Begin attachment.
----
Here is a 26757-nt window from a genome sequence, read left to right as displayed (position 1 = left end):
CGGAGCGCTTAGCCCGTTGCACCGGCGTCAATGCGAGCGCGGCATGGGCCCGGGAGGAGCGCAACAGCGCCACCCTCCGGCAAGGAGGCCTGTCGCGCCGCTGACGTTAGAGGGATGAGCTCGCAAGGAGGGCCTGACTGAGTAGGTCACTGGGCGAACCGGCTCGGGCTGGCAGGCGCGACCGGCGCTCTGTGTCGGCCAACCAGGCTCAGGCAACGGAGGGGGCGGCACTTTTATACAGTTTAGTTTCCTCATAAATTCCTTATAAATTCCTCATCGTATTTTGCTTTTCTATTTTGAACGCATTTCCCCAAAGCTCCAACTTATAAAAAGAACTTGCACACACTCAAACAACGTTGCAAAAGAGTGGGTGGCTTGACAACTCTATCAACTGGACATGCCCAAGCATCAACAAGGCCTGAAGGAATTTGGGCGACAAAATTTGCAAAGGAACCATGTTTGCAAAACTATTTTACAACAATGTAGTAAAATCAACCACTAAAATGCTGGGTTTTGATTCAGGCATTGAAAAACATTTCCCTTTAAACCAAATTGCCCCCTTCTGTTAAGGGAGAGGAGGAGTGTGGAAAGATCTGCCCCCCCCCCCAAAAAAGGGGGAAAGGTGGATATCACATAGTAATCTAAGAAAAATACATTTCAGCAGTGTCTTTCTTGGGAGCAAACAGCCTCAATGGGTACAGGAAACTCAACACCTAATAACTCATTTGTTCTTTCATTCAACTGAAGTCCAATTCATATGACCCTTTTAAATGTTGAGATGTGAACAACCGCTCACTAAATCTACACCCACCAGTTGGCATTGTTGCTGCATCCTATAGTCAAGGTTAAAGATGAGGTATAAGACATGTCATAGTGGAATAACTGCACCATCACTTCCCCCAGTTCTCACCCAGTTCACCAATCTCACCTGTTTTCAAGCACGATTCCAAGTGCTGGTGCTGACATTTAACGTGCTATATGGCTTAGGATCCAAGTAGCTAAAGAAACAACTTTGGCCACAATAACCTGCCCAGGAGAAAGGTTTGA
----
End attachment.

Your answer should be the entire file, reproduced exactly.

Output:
Here is a 26757-nt window from a genome sequence, read left to right as displayed (position 1 = left end):
CGGAGCGCTTAGCCCGTTGCACCGGCGTCAATGCGAGCGCGGCATGGGCCCGGGAGGAGCGCAACAGCGCCACCCTCCGGCAAGGAGGCCTGTCGCGCCGCTGACGTTAGAGGGATGAGCTCGCAAGGAGGGCCTGACTGAGTAGGTCACTGGGCGAACCGGCTCGGGCTGGCAGGCGCGACCGGCGCTCTGTGTCGGCCAACCAGGCTCAGGCAACGGAGGGGGCGGCACTTTTATACAGTTTAGTTTCCTCATAAATTCCTTATAAATTCCTCATCGTATTTTGCTTTTCTATTTTGAACGCATTTCCCCAAAGCTCCAACTTATAAAAAGAACTTGCACACACTCAAACAACGTTGCAAAAGAGTGGGTGGCTTGACAACTCTATCAACTGGACATGCCCAAGCATCAACAAGGCCTGAAGGAATTTGGGCGACAAAATTTGCAAAGGAACCATGTTTGCAAAACTATTTTACAACAATGTAGTAAAATCAACCACTAAAATGCTGGGTTTTGATTCAGGCATTGAAAAACATTTCCCTTTAAACCAAATTGCCCCCTTCTGTTAAGGGAGAGGAGGAGTGTGGAAAGATCTGCCCCCCCCCCCAAAAAAGGGGGAAAGGTGGATATCACATAGTAATCTAAGAAAAATACATTTCAGCAGTGTCTTTCTTGGGAGCAAACAGCCTCAATGGGTACAGGAAACTCAACACCTAATAACTCATTTGTTCTTTCATTCAACTGAAGTCCAATTCATATGACCCTTTTAAATGTTGAGATGTGAACAACCGCTCACTAAATCTACACCCACCAGTTGGCATTGTTGCTGCATCCTATAGTCAAGGTTAAAGATGAGGTATAAGACATGTCATAGTGGAATAACTGCACCATCACTTCCCCCAGTTCTCACCCAGTTCACCAATCTCACCTGTTTTCAAGCACGATTCCAAGTGCTGGTGCTGACATTTAACGTGCTATATGGCTTAGGATCCAAGTAGCTAAAGAAACAACTTTGGCCACAATAACCTGCCCAGGAGAAAGGTTTGA